KUALA LUMPUR (Reuters) - Malaysia is seeking to decriminalise suicide attempts, its law minister said on Tuesday, the latest in a recent slew of legal reforms pursued by Prime Minister Anwar Ibrahim's government.
The announcement comes a day after Malaysia's parliament on Monday voted to remove the mandatory death penalty, trim the number of offences punishable by death, and abolish natural-life prison sentences.
The law currently stipulates that anyone attempting suicide can be jailed for up to one year, fined, or both.
The government wants to repeal that but will retain "aiding and abetting" suicide as a criminal offense, Law Minister Azalina Othman Said said in a statement on Tuesday.
The government also proposes strengthening punishment for cases of aiding suicide involving children and mentally incapacitated people.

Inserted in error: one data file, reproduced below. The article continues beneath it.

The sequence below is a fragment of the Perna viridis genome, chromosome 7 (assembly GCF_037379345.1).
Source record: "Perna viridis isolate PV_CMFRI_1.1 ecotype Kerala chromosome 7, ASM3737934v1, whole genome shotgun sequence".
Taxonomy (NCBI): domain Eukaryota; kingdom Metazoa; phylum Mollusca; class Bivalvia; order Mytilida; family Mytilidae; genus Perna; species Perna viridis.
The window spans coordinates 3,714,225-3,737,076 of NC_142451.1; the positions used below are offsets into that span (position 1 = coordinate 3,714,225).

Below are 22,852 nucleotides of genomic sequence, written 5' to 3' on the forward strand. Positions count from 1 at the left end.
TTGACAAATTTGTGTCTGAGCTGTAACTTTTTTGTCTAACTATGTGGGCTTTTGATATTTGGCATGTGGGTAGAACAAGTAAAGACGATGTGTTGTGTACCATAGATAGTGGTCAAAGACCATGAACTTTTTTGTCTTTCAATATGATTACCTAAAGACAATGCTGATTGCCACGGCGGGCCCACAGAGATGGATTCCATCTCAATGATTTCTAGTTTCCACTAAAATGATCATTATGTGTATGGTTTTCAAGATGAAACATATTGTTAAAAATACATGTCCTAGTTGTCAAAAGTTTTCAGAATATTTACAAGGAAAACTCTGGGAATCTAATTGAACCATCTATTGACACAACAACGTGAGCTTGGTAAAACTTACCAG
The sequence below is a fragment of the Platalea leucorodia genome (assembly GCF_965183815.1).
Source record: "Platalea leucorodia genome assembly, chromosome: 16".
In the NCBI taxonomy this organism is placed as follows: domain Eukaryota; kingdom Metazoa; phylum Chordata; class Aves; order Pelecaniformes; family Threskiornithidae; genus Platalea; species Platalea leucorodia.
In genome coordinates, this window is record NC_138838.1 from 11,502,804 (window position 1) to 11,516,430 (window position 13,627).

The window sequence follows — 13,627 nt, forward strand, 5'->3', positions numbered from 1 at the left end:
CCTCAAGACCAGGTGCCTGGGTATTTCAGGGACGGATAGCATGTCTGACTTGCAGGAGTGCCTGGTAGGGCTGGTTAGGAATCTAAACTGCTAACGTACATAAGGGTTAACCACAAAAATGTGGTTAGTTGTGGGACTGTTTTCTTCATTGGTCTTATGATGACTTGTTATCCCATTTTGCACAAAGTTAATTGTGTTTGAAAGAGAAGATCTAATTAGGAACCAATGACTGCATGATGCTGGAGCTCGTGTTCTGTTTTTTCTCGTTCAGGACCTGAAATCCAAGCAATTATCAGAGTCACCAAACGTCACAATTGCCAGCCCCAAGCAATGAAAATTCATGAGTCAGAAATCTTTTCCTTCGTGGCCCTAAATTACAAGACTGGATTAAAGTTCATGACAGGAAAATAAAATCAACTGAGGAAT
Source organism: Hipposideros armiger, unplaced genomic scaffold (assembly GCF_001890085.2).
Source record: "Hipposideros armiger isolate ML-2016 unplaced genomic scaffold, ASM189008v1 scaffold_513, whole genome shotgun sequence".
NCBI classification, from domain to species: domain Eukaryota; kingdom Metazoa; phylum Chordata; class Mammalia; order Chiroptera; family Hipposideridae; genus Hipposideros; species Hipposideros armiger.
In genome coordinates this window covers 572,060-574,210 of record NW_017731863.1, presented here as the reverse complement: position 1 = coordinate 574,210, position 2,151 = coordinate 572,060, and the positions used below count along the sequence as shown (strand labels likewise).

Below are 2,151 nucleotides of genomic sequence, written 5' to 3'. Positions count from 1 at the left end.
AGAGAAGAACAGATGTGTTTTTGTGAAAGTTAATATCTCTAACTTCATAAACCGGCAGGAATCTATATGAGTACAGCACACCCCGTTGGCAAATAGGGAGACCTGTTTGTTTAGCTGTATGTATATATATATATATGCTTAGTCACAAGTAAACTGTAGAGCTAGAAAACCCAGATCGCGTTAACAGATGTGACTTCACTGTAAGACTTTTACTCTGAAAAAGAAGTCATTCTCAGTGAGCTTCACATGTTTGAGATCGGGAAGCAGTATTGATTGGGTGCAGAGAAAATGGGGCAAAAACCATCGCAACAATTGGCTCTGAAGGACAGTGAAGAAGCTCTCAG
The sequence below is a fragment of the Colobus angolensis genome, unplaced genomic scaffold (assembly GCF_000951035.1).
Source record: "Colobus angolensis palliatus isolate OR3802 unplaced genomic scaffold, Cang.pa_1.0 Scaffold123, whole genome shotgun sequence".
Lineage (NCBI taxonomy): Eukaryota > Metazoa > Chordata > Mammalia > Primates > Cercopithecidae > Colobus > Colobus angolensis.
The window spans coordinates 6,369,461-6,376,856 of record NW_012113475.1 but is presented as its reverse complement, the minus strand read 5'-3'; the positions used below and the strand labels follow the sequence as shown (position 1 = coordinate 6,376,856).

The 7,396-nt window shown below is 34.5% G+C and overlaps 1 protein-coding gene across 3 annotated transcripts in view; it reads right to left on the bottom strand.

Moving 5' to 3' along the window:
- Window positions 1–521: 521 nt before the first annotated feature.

"This is based on the fact that suicide attempts are within the scope of suicidal behavior and this act is the impact of mental incapacity or psychiatric disorder," Azalina said.
In comments made last year, former health minister Khairy Jamaluddin said Malaysia had in 2021 recorded 1,142 suicide cases, compared to 631 cases in 2020.
Its suicide mortality rate was at 5.7 per 100,000 population in 2019, according to the most recent data from World Bank.
The proposal to decriminalise suicide attempts was introduced in the lower house on Tuesday, though a vote will likely only take place in the next parliament session, a law ministry spokesperson said.
Azalina said the government hopes the reform will encourage those affected to seek help, remove the stigma of suicide, and lower the country's suicide death rate.
(Reporting by Mei Mei Chu; Editing by Martin Petty)